Behind enemy lines, Ukrainian woman survives with her chickens By Reuters


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© Reuters. Zinaida Makisheva, 82, who survived Russian occupation, hugs one of her chickens on April 12, 2022, in Borodyanka, Ukraine, amid Russia’s invasion of Ukraine. Makisheva was not very shaken when Russian tanks first appeared in early March, but

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by Zohra Bensamara and Joseph Campbell

BORODIANKA, Ukraine (Reuters) – After surviving World War II and the collapse of the Soviet Union, among other seismic events, Zinaida Makisheva now has chickens to thank for her most recent ordeal – a brief but brief overview of her city. Brutal captured Russian soldiers.

The 82-year-old wasn’t very shaken when Russian tanks first appeared in early March in Borodyanka, northwest of Ukraine’s capital Kyiv, but then Grad missiles hit her home, destroying her chicken coop.

An adjacent neighbor was killed in the gunfight. And then Russian troops began to tour every day.

His daily routine established since childhood when he started “rural work” was soon spoiled by shelling and missile attacks.

“Scared doesn’t fully describe how I felt. I felt dead, senseless… I didn’t have time to bring logs, big and small, because of the shelling. That’s how they destroyed all those houses.” Destroyed … What I know is: a missile – no home,” said Makisheva, who spent most of her life in Ukraine’s Black Sea port city of Odessa.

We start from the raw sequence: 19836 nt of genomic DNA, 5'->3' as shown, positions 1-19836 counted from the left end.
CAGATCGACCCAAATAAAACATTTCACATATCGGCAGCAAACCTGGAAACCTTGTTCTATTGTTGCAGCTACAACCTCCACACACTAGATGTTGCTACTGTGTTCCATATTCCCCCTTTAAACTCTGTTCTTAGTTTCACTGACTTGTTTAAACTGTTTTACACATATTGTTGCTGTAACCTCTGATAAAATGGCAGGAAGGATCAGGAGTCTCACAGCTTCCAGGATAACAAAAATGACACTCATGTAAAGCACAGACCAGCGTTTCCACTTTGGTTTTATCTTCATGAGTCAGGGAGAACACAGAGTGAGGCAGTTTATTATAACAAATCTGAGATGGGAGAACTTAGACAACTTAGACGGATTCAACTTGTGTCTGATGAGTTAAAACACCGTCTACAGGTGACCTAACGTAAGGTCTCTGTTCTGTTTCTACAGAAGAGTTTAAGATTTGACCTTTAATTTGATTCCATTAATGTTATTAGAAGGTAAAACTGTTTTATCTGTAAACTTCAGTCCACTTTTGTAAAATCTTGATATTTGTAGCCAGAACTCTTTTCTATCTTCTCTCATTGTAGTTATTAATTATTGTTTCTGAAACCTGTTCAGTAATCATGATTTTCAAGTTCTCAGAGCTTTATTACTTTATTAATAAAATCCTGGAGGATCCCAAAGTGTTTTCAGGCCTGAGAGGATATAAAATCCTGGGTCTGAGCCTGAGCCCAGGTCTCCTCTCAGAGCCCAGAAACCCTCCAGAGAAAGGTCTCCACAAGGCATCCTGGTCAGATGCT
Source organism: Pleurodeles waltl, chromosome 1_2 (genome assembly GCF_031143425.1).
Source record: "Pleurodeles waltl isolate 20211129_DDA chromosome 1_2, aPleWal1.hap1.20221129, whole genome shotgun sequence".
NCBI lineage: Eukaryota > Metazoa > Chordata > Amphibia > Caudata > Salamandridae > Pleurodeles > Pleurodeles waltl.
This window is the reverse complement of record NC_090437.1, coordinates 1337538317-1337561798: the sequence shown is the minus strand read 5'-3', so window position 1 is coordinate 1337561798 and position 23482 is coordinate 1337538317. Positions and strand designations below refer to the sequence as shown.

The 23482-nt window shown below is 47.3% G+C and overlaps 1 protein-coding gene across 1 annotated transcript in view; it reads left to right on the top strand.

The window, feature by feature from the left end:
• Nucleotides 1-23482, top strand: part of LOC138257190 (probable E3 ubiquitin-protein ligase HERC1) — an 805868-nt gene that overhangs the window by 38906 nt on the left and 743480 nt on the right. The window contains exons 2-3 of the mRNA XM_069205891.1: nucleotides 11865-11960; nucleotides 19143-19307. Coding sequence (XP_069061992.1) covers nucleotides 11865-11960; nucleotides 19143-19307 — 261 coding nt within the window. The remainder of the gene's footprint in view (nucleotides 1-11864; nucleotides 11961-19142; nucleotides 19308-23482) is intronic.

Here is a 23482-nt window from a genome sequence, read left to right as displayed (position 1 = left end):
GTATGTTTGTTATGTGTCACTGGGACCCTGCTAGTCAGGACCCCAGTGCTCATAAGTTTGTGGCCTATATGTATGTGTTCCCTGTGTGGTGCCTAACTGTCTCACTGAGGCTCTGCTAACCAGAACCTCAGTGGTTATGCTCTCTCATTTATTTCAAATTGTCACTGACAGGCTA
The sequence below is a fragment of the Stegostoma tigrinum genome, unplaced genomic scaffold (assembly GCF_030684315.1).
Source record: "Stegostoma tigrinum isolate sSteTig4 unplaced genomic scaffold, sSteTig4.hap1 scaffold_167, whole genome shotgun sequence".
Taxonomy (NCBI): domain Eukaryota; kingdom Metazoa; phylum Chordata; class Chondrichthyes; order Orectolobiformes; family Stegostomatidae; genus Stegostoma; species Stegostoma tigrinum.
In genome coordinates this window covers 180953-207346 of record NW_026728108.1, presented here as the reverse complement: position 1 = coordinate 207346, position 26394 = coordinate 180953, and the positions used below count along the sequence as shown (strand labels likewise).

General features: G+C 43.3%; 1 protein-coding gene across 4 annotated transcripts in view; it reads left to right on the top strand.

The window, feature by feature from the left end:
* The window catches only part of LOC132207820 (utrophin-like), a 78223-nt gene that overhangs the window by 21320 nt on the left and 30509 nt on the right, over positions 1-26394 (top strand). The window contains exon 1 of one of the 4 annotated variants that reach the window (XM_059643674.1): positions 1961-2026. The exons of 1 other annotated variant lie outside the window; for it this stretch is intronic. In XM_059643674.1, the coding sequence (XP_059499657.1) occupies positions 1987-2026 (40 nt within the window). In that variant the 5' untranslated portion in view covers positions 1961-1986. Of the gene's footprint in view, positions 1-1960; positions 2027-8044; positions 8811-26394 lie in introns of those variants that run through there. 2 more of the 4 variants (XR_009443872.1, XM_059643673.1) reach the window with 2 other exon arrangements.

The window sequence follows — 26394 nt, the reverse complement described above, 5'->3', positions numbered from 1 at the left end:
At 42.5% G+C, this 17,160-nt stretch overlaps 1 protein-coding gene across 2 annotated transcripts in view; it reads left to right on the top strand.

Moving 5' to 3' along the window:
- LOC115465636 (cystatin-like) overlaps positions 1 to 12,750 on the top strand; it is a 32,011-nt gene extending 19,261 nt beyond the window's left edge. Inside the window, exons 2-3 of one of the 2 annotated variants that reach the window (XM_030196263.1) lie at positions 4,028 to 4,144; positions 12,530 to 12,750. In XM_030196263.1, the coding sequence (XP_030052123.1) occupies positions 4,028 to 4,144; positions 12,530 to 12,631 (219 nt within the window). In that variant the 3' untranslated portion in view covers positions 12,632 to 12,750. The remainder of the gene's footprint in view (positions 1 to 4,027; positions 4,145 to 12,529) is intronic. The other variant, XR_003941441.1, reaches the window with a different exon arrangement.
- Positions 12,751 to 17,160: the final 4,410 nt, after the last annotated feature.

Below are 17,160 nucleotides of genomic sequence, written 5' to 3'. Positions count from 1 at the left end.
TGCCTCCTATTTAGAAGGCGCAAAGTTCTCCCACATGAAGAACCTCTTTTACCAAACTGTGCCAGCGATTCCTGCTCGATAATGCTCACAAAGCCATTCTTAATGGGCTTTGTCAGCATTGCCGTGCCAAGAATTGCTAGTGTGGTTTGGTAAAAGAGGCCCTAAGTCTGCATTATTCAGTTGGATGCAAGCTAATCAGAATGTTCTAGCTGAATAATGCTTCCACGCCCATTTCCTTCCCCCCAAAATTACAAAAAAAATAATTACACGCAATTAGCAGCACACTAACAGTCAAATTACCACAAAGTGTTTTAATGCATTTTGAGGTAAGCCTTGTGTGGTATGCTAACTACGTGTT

“The doors were blown out. I took the chickens in because I needed something to eat. I had nothing to eat except potatoes, that’s all. No water, no gas, nothing “

The Russian army came in three waves, he said, the first most violent. One day several soldiers broke into his house, demanding that he stay in the basement.

“‘Go to the basement, you old bitch!’ (said the Russian soldiers). I told them: ‘Kill me, but I will not go’,” said Makishev.

eggs

During the days of the occupation, Makishiva fired to fetch buckets of water from a nearby well.

When food was scarce, he still had eggs laid by his own hens. His family was far away, as his one son and three grandchildren live in different parts of the country.

Since Borodyanka was recaptured by the Ukrainian army more than a week ago, Makisheva, who loved to dance the waltz when she was young, walks for more than three hours a day, smashing buildings and smashing Russian tanks. , a city community center or church to collect whatever food aid is available.

Thirty sleepless days with the help of Valerian herb are now a thing of the past.

“It is quiet now, we have the radio on again. There was nothing for a month, I felt deaf, no conversation except my dogs and cat,” she said.

“Now that the radio says it’s midnight, I take some valerian and sleep peacefully until 5 o’clock. Now the dreams are better, more happiness. Because it was so bad before, so many people died. was intimidating.”

“Whatever God decides will happen. I have gone through two wars and now this. I pray that this passes and the fight will not return again,” said Makishiva.

Russia sent thousands of troops to Ukraine on February 24, which it told its southern neighbor to demilitarize and “reject” as “a special operation”.

Kyiv and its Western supporters say it is an excuse for unprovoked aggression. Ukrainian forces have put up a strong resistance to the invasion and the West has imposed massive economic sanctions on Russia.

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